Tox Box

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Tox Box
Tox Box SMG.png
A Super Mario Galaxy-style Tox Box
First appearance Super Mario 64 (1996)
Latest appearance Mario Party: Island Tour (2013)
Parent species Thwomp
Related species
Grumblump

Tox Boxes are rare enemies in the Mario franchise. They resemble metal or stone boxes with multiple faces that roll along set paths. The paths they go on are usually similar to their width, making it nearly impossible for Mario to walk around. Tox Boxes first appear in Super Mario 64.

Tox Boxes have faces on all but one side; the last side is only a square hole. This hole is for Mario to stand in as the Tox Box passes over the tile he is standing on, thus letting him survive without being crushed. However, the edges of the holed side still crush Mario if he stands under them.

They appear as red industrial metal boxes with spray-painted faces in Super Mario 64 and Super Mario 64 DS, but were redesigned for Super Mario Galaxy and later games, currently appearing as a species of Thwomp designed after the Japanese oni.

Shigeru Miyamoto regards the Tox Box as one of his best designs and a "masterpiece", stating they embody his game design philosophy of making gameplay mechanics clear and quickly understood at a first glance.[1]

History[edit]

Super Mario series[edit]

Super Mario 64 / Super Mario 64 DS[edit]

Tox Boxes roll around to crush Mario in Super Mario 64
A Tox Box in Super Mario 64 DS

Tox Boxes appear in Shifting Sand Land, the eighth course of the game. They attempt to flatten Mario by rolling over him. The path is a small maze of tiles surrounded by darker, faster-moving quicksand that sucks Mario in instantly. The tiled maze that the Tox Boxes travel on has a few Red Coins on it, as well as the course's only cannon. If Mario gets squished by a Tox Box's side, he loses three wedges of health.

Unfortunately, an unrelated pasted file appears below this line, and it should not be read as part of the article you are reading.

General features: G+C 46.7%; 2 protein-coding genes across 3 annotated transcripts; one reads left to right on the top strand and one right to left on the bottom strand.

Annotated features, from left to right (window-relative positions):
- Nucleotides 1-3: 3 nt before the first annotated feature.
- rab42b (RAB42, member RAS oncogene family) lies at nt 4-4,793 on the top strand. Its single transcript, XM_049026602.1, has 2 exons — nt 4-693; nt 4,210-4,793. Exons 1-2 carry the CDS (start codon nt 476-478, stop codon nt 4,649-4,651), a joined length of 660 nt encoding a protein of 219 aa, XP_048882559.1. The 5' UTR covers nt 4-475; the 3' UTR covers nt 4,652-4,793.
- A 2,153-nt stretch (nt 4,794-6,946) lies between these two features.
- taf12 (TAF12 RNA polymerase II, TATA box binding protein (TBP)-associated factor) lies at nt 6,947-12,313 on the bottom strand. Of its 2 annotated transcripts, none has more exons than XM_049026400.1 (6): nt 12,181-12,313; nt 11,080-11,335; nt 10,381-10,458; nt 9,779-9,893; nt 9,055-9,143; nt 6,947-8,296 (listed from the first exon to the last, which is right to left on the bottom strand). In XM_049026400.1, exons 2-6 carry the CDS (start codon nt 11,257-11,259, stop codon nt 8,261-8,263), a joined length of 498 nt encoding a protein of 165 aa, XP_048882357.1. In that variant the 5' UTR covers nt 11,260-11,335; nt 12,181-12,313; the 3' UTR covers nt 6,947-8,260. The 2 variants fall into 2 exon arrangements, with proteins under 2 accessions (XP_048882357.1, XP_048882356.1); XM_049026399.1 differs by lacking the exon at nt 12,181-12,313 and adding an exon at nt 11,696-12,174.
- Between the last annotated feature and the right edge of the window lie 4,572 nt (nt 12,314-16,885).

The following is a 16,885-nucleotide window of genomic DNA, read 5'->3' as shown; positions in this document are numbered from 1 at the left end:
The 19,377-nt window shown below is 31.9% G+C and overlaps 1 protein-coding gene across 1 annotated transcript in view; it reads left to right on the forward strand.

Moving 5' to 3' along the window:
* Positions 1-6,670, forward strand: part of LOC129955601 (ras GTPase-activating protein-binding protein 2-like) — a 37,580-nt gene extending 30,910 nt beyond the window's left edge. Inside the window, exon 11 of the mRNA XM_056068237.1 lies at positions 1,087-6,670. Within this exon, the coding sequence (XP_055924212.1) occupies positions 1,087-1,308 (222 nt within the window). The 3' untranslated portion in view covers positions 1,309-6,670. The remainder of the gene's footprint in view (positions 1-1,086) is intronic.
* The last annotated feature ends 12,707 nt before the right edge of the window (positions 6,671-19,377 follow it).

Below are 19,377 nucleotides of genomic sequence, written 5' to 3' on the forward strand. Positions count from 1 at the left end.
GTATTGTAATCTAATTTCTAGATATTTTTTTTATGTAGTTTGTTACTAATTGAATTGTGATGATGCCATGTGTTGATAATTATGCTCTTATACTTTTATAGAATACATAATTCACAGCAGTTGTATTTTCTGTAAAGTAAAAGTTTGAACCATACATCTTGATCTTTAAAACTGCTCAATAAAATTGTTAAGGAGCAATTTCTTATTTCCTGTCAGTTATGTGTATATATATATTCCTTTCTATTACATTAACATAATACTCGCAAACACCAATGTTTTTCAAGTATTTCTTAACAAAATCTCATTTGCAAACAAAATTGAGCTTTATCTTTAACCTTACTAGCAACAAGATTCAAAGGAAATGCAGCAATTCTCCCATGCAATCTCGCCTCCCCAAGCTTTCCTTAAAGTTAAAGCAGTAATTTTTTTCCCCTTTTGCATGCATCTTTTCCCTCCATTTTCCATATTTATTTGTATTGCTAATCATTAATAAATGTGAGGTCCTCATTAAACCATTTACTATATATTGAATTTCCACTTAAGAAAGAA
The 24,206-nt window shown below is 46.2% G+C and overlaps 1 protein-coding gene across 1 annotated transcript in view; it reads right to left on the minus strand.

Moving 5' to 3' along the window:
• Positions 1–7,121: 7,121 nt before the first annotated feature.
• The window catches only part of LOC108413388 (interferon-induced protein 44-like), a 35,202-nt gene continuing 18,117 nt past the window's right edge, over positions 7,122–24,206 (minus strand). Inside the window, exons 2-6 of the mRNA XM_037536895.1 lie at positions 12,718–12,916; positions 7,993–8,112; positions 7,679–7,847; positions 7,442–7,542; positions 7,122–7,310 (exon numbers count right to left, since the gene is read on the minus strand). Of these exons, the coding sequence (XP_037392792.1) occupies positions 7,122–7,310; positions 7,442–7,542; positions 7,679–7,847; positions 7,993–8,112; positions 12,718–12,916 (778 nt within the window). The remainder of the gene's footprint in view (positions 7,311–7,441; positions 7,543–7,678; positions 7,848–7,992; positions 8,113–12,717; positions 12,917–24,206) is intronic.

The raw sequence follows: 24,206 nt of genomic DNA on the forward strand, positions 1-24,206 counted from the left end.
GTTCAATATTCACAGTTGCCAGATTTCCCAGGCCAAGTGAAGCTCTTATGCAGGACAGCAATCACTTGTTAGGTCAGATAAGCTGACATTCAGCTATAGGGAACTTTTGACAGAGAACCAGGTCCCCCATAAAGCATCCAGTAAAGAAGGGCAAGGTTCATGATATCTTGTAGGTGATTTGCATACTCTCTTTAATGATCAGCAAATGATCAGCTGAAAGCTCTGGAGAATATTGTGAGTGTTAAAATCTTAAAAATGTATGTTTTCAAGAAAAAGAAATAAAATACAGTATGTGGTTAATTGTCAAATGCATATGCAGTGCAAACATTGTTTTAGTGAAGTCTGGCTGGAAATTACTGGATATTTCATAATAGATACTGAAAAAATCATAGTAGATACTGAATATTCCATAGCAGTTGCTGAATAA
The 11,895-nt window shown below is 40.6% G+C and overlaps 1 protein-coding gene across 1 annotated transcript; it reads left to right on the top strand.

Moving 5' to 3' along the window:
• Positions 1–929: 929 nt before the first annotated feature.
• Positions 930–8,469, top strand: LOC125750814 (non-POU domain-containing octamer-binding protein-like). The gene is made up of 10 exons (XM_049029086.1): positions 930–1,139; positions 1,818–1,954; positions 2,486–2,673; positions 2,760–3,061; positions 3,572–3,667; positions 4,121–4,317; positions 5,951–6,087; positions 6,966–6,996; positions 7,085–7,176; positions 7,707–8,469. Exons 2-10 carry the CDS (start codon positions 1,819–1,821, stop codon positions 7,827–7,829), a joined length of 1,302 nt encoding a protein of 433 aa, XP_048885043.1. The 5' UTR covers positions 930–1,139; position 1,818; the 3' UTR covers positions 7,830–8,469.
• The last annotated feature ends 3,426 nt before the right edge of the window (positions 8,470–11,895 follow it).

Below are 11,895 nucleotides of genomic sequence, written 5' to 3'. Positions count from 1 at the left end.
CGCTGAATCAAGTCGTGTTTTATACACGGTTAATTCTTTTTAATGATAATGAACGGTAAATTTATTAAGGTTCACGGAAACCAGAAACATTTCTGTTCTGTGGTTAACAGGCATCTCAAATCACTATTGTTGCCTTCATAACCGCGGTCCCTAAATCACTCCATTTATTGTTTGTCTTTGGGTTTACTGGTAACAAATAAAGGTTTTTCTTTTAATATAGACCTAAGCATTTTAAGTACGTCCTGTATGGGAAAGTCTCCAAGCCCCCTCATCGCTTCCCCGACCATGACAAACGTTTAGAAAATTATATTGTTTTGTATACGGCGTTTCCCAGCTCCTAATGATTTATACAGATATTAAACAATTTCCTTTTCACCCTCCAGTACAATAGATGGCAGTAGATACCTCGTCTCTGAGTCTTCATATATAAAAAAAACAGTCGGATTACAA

In Super Mario 64 DS, if Wario is inside one of them and punches (or jumps), the Tox Box will fly somewhere into the sand and sink, unless it falls in the sand that the characters can normally stand in. If this happens, it simply stays in one spot until the player leaves the level. If they land on a metal platform, they shatter. Tox Boxes also appear in the Super Mario 64 DS minigame Tox Box Shuffle, where three of them each hide a Yoshi or a Light Blue Yoshi and the player must guess which Box the Green or Light Blue Yoshi is in.

Super Mario Galaxy[edit]

Tox Boxes in Super Mario Galaxy.

Tox Boxes reappear in Super Mario Galaxy. These redesigned boxes usually appear alongside Thwomps. They only appear in the Beach Bowl Galaxy and the Toy Time Galaxy. In both Galaxies they appear on small pathways, much like they did in Shifting Sand Land.

Unlike the Tox Boxes in Super Mario 64, these ones resemble Thwomps; instead of having the faces spray-painted on, they are carved in a way resembling a Thwomp's face. These Tox Boxes also lack a face on the side opposite the hole. The hole itself has also been expanded quite a bit, and colored in red to resemble a mouth. Being crushed results in an instant death.

Super Mario Galaxy 2[edit]

Tox Boxes in Super Mario Galaxy 2.